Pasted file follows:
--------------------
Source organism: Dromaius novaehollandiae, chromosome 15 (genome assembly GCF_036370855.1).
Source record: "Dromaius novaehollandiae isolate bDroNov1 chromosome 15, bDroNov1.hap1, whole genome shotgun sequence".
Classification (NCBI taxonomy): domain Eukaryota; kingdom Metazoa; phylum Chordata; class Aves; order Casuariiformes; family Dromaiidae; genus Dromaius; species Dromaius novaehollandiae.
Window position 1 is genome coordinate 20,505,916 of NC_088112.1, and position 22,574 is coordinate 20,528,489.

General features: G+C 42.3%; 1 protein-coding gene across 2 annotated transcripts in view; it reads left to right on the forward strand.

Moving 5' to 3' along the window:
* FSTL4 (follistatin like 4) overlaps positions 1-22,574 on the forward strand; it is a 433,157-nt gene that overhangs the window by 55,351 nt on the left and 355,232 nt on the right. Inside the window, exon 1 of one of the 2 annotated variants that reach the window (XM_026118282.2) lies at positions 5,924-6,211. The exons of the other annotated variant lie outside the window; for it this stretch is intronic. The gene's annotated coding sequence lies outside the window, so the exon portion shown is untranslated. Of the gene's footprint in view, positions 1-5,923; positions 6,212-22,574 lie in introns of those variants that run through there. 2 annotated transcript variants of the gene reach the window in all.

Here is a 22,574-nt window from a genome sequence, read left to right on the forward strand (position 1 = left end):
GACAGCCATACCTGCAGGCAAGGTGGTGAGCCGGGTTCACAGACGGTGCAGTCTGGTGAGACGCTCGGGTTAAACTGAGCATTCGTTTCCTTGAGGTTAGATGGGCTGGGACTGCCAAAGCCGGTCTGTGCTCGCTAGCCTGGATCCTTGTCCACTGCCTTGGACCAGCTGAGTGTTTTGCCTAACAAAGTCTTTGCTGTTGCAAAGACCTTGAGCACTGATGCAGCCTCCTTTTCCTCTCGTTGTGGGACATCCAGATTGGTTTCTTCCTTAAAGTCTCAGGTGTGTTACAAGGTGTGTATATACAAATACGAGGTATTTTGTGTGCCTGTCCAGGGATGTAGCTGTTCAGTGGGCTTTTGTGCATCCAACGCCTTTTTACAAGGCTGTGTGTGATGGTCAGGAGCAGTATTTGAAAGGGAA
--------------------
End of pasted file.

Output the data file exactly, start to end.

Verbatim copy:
Source organism: Dromaius novaehollandiae, chromosome 15 (genome assembly GCF_036370855.1).
Source record: "Dromaius novaehollandiae isolate bDroNov1 chromosome 15, bDroNov1.hap1, whole genome shotgun sequence".
Classification (NCBI taxonomy): domain Eukaryota; kingdom Metazoa; phylum Chordata; class Aves; order Casuariiformes; family Dromaiidae; genus Dromaius; species Dromaius novaehollandiae.
Window position 1 is genome coordinate 20,505,916 of NC_088112.1, and position 22,574 is coordinate 20,528,489.

General features: G+C 42.3%; 1 protein-coding gene across 2 annotated transcripts in view; it reads left to right on the forward strand.

Moving 5' to 3' along the window:
* FSTL4 (follistatin like 4) overlaps positions 1-22,574 on the forward strand; it is a 433,157-nt gene that overhangs the window by 55,351 nt on the left and 355,232 nt on the right. Inside the window, exon 1 of one of the 2 annotated variants that reach the window (XM_026118282.2) lies at positions 5,924-6,211. The exons of the other annotated variant lie outside the window; for it this stretch is intronic. The gene's annotated coding sequence lies outside the window, so the exon portion shown is untranslated. Of the gene's footprint in view, positions 1-5,923; positions 6,212-22,574 lie in introns of those variants that run through there. 2 annotated transcript variants of the gene reach the window in all.

Here is a 22,574-nt window from a genome sequence, read left to right on the forward strand (position 1 = left end):
GACAGCCATACCTGCAGGCAAGGTGGTGAGCCGGGTTCACAGACGGTGCAGTCTGGTGAGACGCTCGGGTTAAACTGAGCATTCGTTTCCTTGAGGTTAGATGGGCTGGGACTGCCAAAGCCGGTCTGTGCTCGCTAGCCTGGATCCTTGTCCACTGCCTTGGACCAGCTGAGTGTTTTGCCTAACAAAGTCTTTGCTGTTGCAAAGACCTTGAGCACTGATGCAGCCTCCTTTTCCTCTCGTTGTGGGACATCCAGATTGGTTTCTTCCTTAAAGTCTCAGGTGTGTTACAAGGTGTGTATATACAAATACGAGGTATTTTGTGTGCCTGTCCAGGGATGTAGCTGTTCAGTGGGCTTTTGTGCATCCAACGCCTTTTTACAAGGCTGTGTGTGATGGTCAGGAGCAGTATTTGAAAGGGAA